States again ask Supreme Court to stop EPA air pollution rule

States again ask Supreme Court to stop EPA air pollution rule

A group of 20 states is trying once again to get the Supreme Court to put an end to a controversial air pollution rule that the court has already found to be unlawful.

The states, led by Michigan, are asking the Supreme Court to take up the case against the Environmental Protection Agency’s (EPA) mercury and air toxics standards, which have already caused numerous coal-fired power plants to shut down because they could not comply.

The court said last year that the EPA did not properly account for the costs of the regulation before it decided to write it, but the justices let the rule stay in place while the administration figures out how to fix it.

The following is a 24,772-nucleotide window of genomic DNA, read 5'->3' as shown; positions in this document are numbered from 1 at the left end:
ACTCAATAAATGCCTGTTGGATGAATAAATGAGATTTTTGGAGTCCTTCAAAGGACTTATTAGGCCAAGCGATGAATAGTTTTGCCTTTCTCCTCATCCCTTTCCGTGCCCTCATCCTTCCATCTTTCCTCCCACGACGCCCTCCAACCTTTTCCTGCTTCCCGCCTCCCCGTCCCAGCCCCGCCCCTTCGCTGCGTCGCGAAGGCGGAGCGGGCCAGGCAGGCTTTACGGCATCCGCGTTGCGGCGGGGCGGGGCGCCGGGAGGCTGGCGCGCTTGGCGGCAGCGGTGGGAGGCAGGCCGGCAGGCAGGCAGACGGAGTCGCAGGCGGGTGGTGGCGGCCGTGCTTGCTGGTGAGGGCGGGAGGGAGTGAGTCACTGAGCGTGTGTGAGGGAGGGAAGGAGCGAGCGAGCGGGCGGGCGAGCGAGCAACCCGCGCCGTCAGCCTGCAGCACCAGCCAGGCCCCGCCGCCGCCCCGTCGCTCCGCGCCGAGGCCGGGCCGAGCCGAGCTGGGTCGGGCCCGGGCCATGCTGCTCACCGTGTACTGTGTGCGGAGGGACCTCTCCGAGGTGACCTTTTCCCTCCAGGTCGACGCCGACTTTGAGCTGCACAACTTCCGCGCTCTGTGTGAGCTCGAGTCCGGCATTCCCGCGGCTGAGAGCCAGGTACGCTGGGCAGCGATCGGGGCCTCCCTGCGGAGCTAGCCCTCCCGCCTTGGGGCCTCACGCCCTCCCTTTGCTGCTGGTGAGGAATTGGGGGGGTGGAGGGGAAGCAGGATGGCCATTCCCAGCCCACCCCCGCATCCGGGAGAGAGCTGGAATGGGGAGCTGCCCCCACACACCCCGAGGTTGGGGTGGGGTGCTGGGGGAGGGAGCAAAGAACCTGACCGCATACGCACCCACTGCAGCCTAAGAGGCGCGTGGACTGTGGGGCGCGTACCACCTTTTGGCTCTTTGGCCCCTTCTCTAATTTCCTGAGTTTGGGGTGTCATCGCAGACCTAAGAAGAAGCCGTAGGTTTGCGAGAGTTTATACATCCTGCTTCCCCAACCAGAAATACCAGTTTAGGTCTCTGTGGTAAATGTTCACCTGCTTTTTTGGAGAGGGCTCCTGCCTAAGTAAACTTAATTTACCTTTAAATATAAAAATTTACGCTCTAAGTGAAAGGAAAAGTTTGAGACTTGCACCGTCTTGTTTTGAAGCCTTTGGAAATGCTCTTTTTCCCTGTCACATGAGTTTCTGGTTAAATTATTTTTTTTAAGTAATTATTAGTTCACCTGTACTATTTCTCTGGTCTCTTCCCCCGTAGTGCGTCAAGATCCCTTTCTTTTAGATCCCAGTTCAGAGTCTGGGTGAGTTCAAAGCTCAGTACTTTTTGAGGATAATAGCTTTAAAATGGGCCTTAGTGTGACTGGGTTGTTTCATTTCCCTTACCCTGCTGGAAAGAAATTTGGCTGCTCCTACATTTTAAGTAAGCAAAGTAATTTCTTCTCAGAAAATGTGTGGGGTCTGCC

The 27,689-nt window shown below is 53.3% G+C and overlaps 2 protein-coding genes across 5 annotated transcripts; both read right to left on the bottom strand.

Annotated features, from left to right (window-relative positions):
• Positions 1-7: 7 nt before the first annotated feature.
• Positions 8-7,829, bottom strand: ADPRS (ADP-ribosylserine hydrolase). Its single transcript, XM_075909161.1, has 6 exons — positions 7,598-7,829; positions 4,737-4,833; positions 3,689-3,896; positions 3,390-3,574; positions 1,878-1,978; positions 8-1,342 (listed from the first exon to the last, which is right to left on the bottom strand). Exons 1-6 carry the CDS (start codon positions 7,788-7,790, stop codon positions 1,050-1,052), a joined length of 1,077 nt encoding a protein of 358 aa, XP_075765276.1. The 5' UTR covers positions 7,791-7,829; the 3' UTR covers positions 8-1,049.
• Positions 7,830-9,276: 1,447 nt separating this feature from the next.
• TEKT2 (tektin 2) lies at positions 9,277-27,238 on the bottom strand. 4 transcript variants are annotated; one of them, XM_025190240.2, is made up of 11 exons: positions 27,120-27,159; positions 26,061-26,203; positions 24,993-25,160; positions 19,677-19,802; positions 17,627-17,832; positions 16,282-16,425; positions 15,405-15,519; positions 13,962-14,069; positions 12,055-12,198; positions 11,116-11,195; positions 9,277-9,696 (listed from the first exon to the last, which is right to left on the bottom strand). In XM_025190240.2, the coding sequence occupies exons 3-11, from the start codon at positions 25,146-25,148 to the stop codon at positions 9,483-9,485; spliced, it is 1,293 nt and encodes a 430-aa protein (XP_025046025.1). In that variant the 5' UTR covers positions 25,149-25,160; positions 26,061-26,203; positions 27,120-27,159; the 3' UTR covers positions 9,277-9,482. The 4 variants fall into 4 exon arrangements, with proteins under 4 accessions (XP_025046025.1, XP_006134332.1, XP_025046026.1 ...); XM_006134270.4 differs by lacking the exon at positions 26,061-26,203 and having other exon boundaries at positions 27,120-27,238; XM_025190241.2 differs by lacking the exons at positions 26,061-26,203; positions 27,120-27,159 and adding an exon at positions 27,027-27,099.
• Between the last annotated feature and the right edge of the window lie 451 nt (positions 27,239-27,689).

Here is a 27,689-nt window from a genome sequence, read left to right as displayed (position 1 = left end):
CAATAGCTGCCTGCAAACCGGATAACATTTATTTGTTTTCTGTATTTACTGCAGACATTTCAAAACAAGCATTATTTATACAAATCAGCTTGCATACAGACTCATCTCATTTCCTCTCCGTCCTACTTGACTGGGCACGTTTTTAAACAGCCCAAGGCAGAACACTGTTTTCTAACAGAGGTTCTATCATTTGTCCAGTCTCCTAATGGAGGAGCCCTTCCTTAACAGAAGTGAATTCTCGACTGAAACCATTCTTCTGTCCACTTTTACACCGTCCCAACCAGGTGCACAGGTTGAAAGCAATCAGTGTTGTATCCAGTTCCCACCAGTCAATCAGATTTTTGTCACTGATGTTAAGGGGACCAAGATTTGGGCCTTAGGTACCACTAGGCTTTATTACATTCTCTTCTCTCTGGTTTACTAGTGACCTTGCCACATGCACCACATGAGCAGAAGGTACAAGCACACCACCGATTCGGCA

It’s the latest attempt by the states to stop the mercury rule following the Supreme Court’s decision last year. The Court of Appeals for the District of Columbia Circuit refused to stop it in December, and Chief Justice John Roberts declined to do so earlier this month.

Michigan and its allies say that the EPA is effectively enforcing a rule now without authorization from Congress.

“What happens when a federal agency promulgates a rule without first receiving authority from Congress,” the states ask in their brief with the court.

“The answer should be clear: agency action, taken without any authority, cannot be left in place to have the effect of binding law. Instead, the agency itself, to say nothing of the reviewing courts, should recognize that the rule must be vacated.”

The states are unlikely to find a sympathetic voice in the Supreme Court. Though its ruling last year was on a 5-4 vote, Justice Antonin Scalia’s death in February leaves the conservative wing of the court one vote short of a majority.